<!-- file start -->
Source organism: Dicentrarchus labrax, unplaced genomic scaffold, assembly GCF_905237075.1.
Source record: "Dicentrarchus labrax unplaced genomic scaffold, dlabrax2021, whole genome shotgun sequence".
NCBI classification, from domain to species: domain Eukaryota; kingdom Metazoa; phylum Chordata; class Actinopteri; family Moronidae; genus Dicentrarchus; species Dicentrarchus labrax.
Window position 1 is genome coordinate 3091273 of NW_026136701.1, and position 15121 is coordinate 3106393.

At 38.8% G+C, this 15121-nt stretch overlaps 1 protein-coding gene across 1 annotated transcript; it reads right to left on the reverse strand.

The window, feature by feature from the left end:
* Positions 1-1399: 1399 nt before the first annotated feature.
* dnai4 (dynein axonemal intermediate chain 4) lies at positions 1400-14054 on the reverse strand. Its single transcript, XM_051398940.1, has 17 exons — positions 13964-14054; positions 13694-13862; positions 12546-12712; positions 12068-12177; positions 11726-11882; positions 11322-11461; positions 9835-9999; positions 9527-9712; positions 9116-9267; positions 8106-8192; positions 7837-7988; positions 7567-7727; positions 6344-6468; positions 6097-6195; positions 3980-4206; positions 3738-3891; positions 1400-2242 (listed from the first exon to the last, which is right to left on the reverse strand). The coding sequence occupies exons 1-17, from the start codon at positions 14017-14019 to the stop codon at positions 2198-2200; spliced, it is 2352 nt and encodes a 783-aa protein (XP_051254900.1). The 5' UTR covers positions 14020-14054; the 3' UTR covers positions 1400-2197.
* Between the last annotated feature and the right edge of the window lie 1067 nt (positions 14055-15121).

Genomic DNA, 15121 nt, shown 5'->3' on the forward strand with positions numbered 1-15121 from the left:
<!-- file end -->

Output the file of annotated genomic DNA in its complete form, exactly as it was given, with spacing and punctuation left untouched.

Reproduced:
Source organism: Dicentrarchus labrax, unplaced genomic scaffold, assembly GCF_905237075.1.
Source record: "Dicentrarchus labrax unplaced genomic scaffold, dlabrax2021, whole genome shotgun sequence".
NCBI classification, from domain to species: domain Eukaryota; kingdom Metazoa; phylum Chordata; class Actinopteri; family Moronidae; genus Dicentrarchus; species Dicentrarchus labrax.
Window position 1 is genome coordinate 3091273 of NW_026136701.1, and position 15121 is coordinate 3106393.

At 38.8% G+C, this 15121-nt stretch overlaps 1 protein-coding gene across 1 annotated transcript; it reads right to left on the reverse strand.

The window, feature by feature from the left end:
* Positions 1-1399: 1399 nt before the first annotated feature.
* dnai4 (dynein axonemal intermediate chain 4) lies at positions 1400-14054 on the reverse strand. Its single transcript, XM_051398940.1, has 17 exons — positions 13964-14054; positions 13694-13862; positions 12546-12712; positions 12068-12177; positions 11726-11882; positions 11322-11461; positions 9835-9999; positions 9527-9712; positions 9116-9267; positions 8106-8192; positions 7837-7988; positions 7567-7727; positions 6344-6468; positions 6097-6195; positions 3980-4206; positions 3738-3891; positions 1400-2242 (listed from the first exon to the last, which is right to left on the reverse strand). The coding sequence occupies exons 1-17, from the start codon at positions 14017-14019 to the stop codon at positions 2198-2200; spliced, it is 2352 nt and encodes a 783-aa protein (XP_051254900.1). The 5' UTR covers positions 14020-14054; the 3' UTR covers positions 1400-2197.
* Between the last annotated feature and the right edge of the window lie 1067 nt (positions 14055-15121).

Genomic DNA, 15121 nt, shown 5'->3' on the forward strand with positions numbered 1-15121 from the left: